While investigating the August 2003 twin blasts in Mumbai (car bombs at the Gateway of India and the Zaveri Bazaar), Mumbai Police unearthed a strong Dubai link. The plot was hatched by LeT's Dubai operatives, who colluded with sleeper cells in Hyderabad, Ernakulum and Chennai. The blasts were claimed by an unknown group—the "Gujarat Muslim Revenge Force" (GMRF)—one of the many groups set up by SIMI and LeT following the 2002 Gujarat communal riots to avenge atrocities perpetrated against the Muslim community (Press Trust of India, October 10, 2003). Hanif, one of the Lashkar militants arrested in connection with the blasts, reportedly told police about the planning, logistics and targets of the LeT's GMRF wing. Since 1993, Hanif worked in Dubai as an electrician and was sent to Mumbai in September 2002 to organize and execute the attacks. Police also interrogated Hanif about his ties to Basheer, a fugitive SIMI figure who fled to Sharjah in the United Arab Emirates (UAE) and one Abu Hamza, affiliated to Pakistan's Inter-Services Intelligence (ISI) (Frontline [Chennai], September 13-26, 2003).

Another major example of Lashkar's Gulf connections arose in mid-2006, following the serial commuter train blasts in Mumbai. Mumbai's Anti-Terrorist Squad seized approximately 37,000 Saudi Riyals from the residences of the LeT's Mumbai cell chief, Faizal Ataur Rehman Sheikh (Indian Express, August 2, 2006). The money reportedly came in two installments from Saudi Arabia via the hawala network operated by Faizal's London-based brother Rahil Sheikh and another Lashkar operative identified as Rizwan Ahmed Davre, an IT professional based in Riyadh. [1] Rizwan acted as a conduit between the unidentified Saudi funder, Pakistan based LeT commander Azam Cheema and Faizal Sheikh. Cheema reportedly designated Davre the 'amir-e-baitulmaal' (chief exchequer) for his able handling of monetary transactions (Indian Express, October 1, 2006)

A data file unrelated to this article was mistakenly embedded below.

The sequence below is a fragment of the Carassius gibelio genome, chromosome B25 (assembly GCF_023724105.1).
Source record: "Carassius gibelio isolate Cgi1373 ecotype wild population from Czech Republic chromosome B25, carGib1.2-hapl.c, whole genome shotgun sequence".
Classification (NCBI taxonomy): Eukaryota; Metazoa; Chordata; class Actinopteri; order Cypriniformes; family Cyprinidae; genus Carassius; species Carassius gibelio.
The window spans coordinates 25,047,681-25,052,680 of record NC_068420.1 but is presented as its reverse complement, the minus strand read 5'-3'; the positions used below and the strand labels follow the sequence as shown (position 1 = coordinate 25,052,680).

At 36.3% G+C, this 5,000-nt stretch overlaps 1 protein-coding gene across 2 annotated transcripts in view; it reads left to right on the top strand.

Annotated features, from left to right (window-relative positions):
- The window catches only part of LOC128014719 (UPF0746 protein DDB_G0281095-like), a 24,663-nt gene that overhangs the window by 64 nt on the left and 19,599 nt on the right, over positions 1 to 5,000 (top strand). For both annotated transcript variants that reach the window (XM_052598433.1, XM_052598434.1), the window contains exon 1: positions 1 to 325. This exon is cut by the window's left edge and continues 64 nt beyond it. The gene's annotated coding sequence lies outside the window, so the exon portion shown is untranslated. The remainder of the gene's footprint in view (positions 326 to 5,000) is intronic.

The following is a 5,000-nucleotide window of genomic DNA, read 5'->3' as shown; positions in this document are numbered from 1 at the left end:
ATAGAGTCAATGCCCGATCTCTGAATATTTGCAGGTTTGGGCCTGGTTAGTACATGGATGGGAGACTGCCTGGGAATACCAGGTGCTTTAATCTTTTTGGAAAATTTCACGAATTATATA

Investigations by India's intelligence agencies into the 2008 urban terrorist attacks uncovered ties to many Gulf hotspots, especially the financial networks in Muscat (Oman). At least four LeT operatives handled India operations from Gulf cities like Muscat and Sharjah. They are identified as Wali (a.k.a Shameem), Muslim Basheer, Sarfaraz Nawaz (a.k.a Hakeem Sarfoor) and Abu Haroon. These four are believed to be of Pakistani origin and to have been deputed in the Gulf to raise funds and monitor operations planned for India. While Wali was involved in fundraising activities and responsible for coordinating with SIMI and IM militants in India, Muslim Basheer, based in Muscat, was the chief coordinator for the LeT in the Gulf. Funds for the terrorist operations were raised by Wali, who provided the money for the blasts and who sent youths from the southwestern state of Kerala to Pakistan Administered Kashmir (PAK) for terrorist training (New Indian Express [Chennai], March 27). Investigating agencies identified Abu Haroon, a travel agent in Muscat, as the operative who facilitated the movement of money to India from the Gulf region through hawala channels. Abu Haroon also coordinated between the Lashkar leadership in Pakistan and India (, May 27). The fourth terrorist, Sarfaraz Nawaz, another LeT man from Muscat and a former SIMI leader who likely fled to Oman following the countrywide crackdown on SIMI establishments, was brought from Muscat to India in a dramatic secret operation earlier this year by India's external intelligence agency, Research & Analysis Wing (RAW). The swift operation surprised many Indian officials, especially in the absence of any extradition pact between India and Oman (, March 04, 2009).